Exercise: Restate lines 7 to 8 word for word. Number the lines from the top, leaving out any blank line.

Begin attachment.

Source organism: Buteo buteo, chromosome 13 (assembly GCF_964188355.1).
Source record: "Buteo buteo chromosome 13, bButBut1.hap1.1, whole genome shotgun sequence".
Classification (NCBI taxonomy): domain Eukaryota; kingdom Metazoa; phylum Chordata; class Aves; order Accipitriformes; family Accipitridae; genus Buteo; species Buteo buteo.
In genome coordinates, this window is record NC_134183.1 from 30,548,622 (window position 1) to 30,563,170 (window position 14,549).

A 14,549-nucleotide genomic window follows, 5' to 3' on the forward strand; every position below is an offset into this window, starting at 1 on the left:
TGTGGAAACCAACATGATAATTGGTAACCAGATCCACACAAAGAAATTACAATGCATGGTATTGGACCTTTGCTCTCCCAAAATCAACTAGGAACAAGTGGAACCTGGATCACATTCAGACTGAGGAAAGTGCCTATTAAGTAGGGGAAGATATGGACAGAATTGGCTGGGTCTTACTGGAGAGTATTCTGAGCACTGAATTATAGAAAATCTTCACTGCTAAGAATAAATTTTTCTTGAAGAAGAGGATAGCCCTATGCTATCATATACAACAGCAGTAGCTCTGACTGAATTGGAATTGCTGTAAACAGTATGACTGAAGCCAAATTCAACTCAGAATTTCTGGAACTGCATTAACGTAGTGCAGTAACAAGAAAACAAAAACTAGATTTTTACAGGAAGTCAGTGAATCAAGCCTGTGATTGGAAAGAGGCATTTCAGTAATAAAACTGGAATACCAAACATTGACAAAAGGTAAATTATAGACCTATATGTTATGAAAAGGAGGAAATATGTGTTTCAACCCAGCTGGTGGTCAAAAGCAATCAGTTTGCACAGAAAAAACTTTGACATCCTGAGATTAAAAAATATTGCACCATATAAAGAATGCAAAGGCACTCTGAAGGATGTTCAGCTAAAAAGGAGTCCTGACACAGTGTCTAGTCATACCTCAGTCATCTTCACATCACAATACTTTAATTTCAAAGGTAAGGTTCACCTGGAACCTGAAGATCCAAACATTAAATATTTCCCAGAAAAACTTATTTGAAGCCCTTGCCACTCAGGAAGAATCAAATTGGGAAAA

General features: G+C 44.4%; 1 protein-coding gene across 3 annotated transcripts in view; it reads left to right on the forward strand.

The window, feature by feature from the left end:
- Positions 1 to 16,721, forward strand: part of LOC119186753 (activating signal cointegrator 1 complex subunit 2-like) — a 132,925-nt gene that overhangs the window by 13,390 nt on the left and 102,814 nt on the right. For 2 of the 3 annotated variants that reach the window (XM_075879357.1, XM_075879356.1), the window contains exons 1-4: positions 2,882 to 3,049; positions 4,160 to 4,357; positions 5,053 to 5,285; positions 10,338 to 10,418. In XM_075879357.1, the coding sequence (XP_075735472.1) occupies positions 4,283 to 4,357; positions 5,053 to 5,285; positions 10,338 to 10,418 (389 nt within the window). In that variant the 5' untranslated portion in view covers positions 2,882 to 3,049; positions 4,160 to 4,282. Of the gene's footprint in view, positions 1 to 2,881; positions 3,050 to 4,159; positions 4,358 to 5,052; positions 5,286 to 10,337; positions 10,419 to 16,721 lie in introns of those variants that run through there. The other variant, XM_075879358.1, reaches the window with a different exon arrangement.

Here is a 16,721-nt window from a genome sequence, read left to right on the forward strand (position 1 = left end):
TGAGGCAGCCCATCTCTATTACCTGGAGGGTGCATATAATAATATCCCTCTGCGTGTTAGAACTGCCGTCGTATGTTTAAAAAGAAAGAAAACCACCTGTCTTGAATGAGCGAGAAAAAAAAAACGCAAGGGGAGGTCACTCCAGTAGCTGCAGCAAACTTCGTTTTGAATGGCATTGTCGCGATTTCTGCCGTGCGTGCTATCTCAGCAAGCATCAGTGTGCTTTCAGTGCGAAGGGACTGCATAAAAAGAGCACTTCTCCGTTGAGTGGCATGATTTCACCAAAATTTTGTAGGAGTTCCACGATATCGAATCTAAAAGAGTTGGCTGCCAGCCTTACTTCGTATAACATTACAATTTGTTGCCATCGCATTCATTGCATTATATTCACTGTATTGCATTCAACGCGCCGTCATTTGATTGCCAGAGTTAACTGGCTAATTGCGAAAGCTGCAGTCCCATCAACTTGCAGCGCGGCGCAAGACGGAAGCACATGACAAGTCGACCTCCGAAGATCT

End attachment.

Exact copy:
General features: G+C 44.4%; 1 protein-coding gene across 3 annotated transcripts in view; it reads left to right on the forward strand.

The window, feature by feature from the left end: